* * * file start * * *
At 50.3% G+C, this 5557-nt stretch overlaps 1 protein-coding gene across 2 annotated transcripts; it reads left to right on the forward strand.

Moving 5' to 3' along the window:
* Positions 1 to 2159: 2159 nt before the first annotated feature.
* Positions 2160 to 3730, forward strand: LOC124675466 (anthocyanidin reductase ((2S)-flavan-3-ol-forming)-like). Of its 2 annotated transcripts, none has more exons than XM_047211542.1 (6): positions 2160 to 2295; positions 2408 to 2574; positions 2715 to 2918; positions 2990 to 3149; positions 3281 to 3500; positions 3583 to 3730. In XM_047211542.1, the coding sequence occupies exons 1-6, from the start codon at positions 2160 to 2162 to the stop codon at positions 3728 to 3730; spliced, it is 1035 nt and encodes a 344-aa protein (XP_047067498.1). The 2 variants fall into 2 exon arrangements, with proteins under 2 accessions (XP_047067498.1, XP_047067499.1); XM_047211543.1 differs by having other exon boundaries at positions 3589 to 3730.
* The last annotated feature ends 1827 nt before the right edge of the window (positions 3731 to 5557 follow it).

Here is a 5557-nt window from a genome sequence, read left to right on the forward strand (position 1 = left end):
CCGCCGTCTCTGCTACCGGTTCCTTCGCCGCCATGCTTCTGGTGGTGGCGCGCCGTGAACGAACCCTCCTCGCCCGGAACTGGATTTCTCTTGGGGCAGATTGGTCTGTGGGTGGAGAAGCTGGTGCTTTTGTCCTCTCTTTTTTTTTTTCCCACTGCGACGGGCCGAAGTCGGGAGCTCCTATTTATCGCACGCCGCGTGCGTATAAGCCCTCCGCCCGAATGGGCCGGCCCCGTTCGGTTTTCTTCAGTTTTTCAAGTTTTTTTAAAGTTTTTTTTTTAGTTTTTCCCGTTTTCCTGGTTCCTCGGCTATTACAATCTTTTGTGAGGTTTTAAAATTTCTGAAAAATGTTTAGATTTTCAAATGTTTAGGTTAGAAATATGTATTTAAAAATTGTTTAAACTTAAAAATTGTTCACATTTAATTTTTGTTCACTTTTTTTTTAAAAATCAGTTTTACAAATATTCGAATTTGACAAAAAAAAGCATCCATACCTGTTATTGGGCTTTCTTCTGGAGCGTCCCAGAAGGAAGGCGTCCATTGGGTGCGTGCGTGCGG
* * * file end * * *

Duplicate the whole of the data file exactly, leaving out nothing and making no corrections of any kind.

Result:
At 50.3% G+C, this 5557-nt stretch overlaps 1 protein-coding gene across 2 annotated transcripts; it reads left to right on the forward strand.

Moving 5' to 3' along the window:
* Positions 1 to 2159: 2159 nt before the first annotated feature.
* Positions 2160 to 3730, forward strand: LOC124675466 (anthocyanidin reductase ((2S)-flavan-3-ol-forming)-like). Of its 2 annotated transcripts, none has more exons than XM_047211542.1 (6): positions 2160 to 2295; positions 2408 to 2574; positions 2715 to 2918; positions 2990 to 3149; positions 3281 to 3500; positions 3583 to 3730. In XM_047211542.1, the coding sequence occupies exons 1-6, from the start codon at positions 2160 to 2162 to the stop codon at positions 3728 to 3730; spliced, it is 1035 nt and encodes a 344-aa protein (XP_047067498.1). The 2 variants fall into 2 exon arrangements, with proteins under 2 accessions (XP_047067498.1, XP_047067499.1); XM_047211543.1 differs by having other exon boundaries at positions 3589 to 3730.
* The last annotated feature ends 1827 nt before the right edge of the window (positions 3731 to 5557 follow it).

Here is a 5557-nt window from a genome sequence, read left to right on the forward strand (position 1 = left end):
CCGCCGTCTCTGCTACCGGTTCCTTCGCCGCCATGCTTCTGGTGGTGGCGCGCCGTGAACGAACCCTCCTCGCCCGGAACTGGATTTCTCTTGGGGCAGATTGGTCTGTGGGTGGAGAAGCTGGTGCTTTTGTCCTCTCTTTTTTTTTTTCCCACTGCGACGGGCCGAAGTCGGGAGCTCCTATTTATCGCACGCCGCGTGCGTATAAGCCCTCCGCCCGAATGGGCCGGCCCCGTTCGGTTTTCTTCAGTTTTTCAAGTTTTTTTAAAGTTTTTTTTTTAGTTTTTCCCGTTTTCCTGGTTCCTCGGCTATTACAATCTTTTGTGAGGTTTTAAAATTTCTGAAAAATGTTTAGATTTTCAAATGTTTAGGTTAGAAATATGTATTTAAAAATTGTTTAAACTTAAAAATTGTTCACATTTAATTTTTGTTCACTTTTTTTTTAAAAATCAGTTTTACAAATATTCGAATTTGACAAAAAAAAGCATCCATACCTGTTATTGGGCTTTCTTCTGGAGCGTCCCAGAAGGAAGGCGTCCATTGGGTGCGTGCGTGCGG